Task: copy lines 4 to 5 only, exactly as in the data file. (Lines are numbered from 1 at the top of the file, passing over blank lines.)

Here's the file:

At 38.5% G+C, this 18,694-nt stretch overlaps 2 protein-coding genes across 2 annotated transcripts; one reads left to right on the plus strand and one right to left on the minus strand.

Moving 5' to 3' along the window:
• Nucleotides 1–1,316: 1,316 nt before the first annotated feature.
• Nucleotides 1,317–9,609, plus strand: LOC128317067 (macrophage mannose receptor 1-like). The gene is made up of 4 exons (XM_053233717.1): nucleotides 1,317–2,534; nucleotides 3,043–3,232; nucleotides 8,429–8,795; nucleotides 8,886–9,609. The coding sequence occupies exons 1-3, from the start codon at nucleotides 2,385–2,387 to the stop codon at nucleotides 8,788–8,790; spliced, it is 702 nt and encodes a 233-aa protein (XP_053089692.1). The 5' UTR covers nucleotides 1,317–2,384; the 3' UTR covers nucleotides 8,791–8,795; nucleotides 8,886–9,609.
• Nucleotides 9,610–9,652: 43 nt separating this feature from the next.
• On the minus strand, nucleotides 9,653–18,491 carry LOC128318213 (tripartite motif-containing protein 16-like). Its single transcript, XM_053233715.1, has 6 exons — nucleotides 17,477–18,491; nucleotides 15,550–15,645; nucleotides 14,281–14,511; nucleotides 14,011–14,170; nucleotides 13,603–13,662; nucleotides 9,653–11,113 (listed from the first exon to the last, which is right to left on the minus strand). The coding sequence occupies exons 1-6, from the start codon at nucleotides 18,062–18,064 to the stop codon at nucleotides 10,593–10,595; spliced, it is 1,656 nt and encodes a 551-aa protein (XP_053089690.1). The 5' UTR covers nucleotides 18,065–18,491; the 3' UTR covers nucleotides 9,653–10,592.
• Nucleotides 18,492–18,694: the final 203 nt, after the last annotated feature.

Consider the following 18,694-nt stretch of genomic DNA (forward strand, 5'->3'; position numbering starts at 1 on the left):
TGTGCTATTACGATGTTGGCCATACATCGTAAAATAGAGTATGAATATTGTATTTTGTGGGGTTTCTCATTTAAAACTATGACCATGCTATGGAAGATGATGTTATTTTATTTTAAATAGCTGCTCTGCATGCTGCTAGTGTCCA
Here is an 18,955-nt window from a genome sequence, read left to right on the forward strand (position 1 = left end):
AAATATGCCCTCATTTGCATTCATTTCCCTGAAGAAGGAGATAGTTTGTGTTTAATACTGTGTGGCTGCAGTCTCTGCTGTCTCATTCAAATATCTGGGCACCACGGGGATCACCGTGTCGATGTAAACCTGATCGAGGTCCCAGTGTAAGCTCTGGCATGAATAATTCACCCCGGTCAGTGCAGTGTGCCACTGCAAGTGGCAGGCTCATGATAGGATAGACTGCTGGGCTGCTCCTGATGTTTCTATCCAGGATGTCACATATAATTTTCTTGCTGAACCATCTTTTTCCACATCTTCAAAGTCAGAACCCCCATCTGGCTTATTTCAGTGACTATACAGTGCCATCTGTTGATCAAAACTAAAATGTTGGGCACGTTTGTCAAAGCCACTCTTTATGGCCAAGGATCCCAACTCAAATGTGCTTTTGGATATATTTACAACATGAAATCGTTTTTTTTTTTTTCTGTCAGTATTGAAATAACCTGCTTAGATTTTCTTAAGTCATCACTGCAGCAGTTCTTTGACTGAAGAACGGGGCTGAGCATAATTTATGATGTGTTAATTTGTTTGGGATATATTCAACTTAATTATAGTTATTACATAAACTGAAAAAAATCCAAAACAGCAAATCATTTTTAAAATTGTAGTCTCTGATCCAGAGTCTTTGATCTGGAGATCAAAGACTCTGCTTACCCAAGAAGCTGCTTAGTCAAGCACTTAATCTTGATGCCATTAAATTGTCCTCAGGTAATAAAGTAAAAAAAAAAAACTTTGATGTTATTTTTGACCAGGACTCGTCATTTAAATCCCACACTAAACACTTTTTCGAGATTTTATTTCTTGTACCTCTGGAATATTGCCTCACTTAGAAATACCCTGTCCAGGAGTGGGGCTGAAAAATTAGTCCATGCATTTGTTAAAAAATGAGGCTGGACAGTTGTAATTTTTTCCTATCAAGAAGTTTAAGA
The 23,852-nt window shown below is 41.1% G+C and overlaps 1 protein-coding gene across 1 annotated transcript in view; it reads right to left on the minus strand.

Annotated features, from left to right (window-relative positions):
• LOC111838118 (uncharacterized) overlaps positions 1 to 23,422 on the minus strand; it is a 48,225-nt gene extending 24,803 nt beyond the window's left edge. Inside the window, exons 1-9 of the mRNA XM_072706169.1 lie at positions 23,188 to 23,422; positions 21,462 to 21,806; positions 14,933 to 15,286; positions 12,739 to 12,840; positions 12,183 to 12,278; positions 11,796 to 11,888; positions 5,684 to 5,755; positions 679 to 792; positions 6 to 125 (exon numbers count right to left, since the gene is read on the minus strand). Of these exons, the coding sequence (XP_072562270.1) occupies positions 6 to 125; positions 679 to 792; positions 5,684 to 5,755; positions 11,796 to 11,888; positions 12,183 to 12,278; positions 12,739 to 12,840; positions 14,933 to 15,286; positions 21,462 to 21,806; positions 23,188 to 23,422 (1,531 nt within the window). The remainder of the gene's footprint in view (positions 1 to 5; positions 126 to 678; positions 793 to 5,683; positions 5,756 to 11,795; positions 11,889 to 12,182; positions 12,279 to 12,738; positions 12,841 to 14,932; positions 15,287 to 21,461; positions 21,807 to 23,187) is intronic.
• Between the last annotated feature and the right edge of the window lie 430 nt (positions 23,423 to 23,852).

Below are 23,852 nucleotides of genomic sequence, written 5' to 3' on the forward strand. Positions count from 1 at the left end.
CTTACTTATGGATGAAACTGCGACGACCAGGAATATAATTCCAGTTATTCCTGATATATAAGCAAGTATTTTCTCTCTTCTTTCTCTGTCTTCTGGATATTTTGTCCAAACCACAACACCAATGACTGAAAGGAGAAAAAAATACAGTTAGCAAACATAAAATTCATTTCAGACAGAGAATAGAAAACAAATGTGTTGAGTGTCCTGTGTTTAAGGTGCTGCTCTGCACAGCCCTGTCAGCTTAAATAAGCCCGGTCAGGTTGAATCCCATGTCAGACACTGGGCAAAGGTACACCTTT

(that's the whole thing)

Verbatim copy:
• Nucleotides 1,317–9,609, plus strand: LOC128317067 (macrophage mannose receptor 1-like). The gene is made up of 4 exons (XM_053233717.1): nucleotides 1,317–2,534; nucleotides 3,043–3,232; nucleotides 8,429–8,795; nucleotides 8,886–9,609. The coding sequence occupies exons 1-3, from the start codon at nucleotides 2,385–2,387 to the stop codon at nucleotides 8,788–8,790; spliced, it is 702 nt and encodes a 233-aa protein (XP_053089692.1). The 5' UTR covers nucleotides 1,317–2,384; the 3' UTR covers nucleotides 8,791–8,795; nucleotides 8,886–9,609.
• Nucleotides 9,610–9,652: 43 nt separating this feature from the next.